Too much red meat 'can heighten the chances of developing diabetes'

Raising consumption by more than half a serving a day was associated with a 48% increase in risk over the next four years

John Hall
Tuesday 18 June 2013 14:40
Comments
Raising red meat consumption by more than half a serving a day was associated with a 48 per cent increase in risk over the next four years
Raising red meat consumption by more than half a serving a day was associated with a 48 per cent increase in risk over the next four years

The chances of developing diabetes can be heightened by eating large amount of red meat, according to new research.

Researchers at the University of Singapore have found that raising red meat consumption by more than half a serving a day was associated with a 48 per cent increase in the risk of developing diabetes over the following four years. In turn, lowering red meat consumption by the same amount led to a 14 per cent reduction in risk.

Scientists analysed data from three studies involving around 150,000 men and women, with diets assessed by means of food questionnaires.

Among the test group, the researchers recorded more than 7,500 cases of type 2 diabetes.

Dr An Pan, from the National University of Singapore, wrote in the journal JAMA Internal Medicine that: "Increasing red meat intake during a four year interval was associated with an elevated risk of T2DM (type 2 diabetes mellitus) during the subsequent four years..."

"Our results confirm the robustness of the association between red meat and T2DM and add further evidence that limiting red meat consumption over time confers benefits for T2DM prevention."

Commenting on the research in the journal, US expert Dr William Evans, from Duke University in Durham, North Carolina, wrote: "A recommendation to consume less red meat may help to reduce the epidemic of T2DM.

"However, the overwhelming preponderence of molecular, cellular, clinical and epidemiological evidence suggests that public health messages should be directed toward the consumption of high-quality protein that is low in total and saturated fats.

"These public health recommendations should include cuts of red meat that are also low in fat, along with fish, poultry and low-fat dairy products.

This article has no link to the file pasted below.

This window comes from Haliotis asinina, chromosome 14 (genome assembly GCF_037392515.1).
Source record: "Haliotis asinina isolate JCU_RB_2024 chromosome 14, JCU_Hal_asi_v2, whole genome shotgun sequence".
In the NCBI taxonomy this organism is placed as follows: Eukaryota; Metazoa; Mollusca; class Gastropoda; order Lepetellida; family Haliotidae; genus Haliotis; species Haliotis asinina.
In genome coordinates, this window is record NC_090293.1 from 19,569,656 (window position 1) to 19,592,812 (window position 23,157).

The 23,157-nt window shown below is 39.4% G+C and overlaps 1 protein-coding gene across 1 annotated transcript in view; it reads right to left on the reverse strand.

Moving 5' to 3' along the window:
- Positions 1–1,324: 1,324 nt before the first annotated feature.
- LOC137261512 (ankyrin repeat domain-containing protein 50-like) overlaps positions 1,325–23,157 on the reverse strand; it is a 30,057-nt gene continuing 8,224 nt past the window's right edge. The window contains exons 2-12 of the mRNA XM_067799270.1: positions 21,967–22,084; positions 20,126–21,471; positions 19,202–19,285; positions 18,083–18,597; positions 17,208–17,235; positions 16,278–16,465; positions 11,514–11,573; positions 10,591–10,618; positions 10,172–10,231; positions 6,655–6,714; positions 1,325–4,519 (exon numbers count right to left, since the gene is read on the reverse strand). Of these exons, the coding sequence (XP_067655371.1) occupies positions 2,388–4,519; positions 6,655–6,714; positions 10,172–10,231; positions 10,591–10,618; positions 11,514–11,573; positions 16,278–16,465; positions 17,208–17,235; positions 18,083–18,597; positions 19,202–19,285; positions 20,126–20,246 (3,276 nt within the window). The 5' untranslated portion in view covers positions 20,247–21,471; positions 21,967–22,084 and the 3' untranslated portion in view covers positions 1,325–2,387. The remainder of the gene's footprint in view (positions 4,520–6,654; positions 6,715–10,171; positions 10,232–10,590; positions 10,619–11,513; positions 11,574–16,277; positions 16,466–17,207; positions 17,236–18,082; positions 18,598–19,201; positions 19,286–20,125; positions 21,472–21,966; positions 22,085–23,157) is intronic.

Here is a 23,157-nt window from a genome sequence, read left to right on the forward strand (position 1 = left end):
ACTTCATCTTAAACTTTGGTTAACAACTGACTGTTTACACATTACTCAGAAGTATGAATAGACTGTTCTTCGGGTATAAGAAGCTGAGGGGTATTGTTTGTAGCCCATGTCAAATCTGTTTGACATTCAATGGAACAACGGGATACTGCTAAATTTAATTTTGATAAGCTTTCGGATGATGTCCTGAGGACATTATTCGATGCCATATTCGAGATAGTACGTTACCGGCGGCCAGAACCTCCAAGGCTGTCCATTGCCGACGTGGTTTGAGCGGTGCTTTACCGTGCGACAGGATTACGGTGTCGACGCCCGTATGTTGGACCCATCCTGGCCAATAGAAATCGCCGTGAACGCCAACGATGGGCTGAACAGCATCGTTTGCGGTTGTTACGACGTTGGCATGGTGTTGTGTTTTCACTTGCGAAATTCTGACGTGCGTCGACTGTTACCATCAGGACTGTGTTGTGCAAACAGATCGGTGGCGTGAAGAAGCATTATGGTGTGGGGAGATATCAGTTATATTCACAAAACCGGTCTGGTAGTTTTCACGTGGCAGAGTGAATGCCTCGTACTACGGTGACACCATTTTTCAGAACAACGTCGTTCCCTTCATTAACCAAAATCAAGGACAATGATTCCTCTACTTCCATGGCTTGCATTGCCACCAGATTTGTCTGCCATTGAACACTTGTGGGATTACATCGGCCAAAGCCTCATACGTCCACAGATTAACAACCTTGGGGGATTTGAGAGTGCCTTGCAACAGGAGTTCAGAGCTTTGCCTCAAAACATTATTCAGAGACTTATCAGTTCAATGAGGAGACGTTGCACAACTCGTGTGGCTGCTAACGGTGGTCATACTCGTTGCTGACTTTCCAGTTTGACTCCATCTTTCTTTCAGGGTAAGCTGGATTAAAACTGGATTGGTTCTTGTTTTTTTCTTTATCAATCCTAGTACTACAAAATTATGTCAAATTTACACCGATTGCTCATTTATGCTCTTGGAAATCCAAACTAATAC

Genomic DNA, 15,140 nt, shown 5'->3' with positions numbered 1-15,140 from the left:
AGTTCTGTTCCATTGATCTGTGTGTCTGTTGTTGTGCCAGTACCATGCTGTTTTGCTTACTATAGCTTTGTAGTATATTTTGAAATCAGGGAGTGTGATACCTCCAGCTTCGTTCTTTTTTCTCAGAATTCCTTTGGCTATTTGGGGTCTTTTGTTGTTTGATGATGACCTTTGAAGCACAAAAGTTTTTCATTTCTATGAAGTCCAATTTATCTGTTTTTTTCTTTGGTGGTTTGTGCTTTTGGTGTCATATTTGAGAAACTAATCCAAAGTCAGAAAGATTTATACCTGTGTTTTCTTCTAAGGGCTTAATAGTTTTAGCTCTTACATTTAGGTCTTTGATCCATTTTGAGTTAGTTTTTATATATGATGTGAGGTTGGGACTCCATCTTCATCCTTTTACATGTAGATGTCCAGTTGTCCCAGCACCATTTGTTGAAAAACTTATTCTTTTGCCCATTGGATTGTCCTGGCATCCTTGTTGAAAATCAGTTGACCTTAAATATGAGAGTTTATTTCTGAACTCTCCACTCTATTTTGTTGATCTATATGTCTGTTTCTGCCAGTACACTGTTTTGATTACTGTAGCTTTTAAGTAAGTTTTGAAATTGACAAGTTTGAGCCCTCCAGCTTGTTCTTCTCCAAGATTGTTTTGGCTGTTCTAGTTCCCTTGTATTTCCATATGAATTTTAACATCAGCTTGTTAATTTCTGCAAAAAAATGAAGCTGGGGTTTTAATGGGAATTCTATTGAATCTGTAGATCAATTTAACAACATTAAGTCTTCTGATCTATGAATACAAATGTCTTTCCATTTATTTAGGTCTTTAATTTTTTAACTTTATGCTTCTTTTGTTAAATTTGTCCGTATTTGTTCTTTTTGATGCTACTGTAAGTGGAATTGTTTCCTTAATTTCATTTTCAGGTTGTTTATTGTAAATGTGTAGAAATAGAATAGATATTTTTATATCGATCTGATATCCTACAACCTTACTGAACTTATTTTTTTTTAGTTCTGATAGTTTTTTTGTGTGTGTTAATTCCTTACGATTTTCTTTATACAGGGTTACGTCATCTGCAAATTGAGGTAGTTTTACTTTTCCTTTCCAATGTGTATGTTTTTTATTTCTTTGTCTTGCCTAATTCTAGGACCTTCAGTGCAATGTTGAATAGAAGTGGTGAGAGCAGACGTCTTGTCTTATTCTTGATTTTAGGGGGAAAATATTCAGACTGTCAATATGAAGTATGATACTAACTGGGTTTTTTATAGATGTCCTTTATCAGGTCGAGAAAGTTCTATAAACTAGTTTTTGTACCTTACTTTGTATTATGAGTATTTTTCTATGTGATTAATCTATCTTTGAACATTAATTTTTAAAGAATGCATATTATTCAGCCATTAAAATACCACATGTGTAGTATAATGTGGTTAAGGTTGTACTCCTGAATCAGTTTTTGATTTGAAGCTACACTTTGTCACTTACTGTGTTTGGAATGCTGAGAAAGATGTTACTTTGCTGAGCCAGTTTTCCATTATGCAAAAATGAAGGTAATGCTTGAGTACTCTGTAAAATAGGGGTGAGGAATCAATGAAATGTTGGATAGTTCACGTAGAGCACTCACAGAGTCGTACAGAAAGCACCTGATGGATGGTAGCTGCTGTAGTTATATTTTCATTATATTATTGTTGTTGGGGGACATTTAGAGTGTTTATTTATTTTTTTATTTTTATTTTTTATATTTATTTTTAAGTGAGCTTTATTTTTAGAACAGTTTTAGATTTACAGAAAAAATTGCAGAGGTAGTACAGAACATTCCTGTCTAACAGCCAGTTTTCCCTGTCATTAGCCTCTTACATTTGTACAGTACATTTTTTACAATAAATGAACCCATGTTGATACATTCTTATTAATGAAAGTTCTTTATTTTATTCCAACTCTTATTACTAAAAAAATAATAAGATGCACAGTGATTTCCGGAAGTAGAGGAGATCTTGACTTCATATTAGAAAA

"It is not the type of protein (or meat) that is the problem: it is the type of fat."

Register for free to continue reading

Registration is a free and easy way to support our truly independent journalism

By registering, you will also enjoy limited access to Premium articles, exclusive newsletters, commenting, and virtual events with our leading journalists

Please enter a valid email
Please enter a valid email
Must be at least 6 characters, include an upper and lower case character and a number
Must be at least 6 characters, include an upper and lower case character and a number
Must be at least 6 characters, include an upper and lower case character and a number
Please enter your first name
Special characters aren’t allowed
Please enter a name between 1 and 40 characters
Please enter your last name
Special characters aren’t allowed
Please enter a name between 1 and 40 characters
You must be over 18 years old to register
You must be over 18 years old to register
Opt-out-policy
You can opt-out at any time by signing in to your account to manage your preferences. Each email has a link to unsubscribe.

Already have an account? sign in

By clicking ‘Register’ you confirm that your data has been entered correctly and you have read and agree to our Terms of use, Cookie policy and Privacy notice.

This site is protected by reCAPTCHA and the Google Privacy policy and Terms of service apply.

Join our new commenting forum

Join thought-provoking conversations, follow other Independent readers and see their replies

Comments

Thank you for registering

Please refresh the page or navigate to another page on the site to be automatically logged in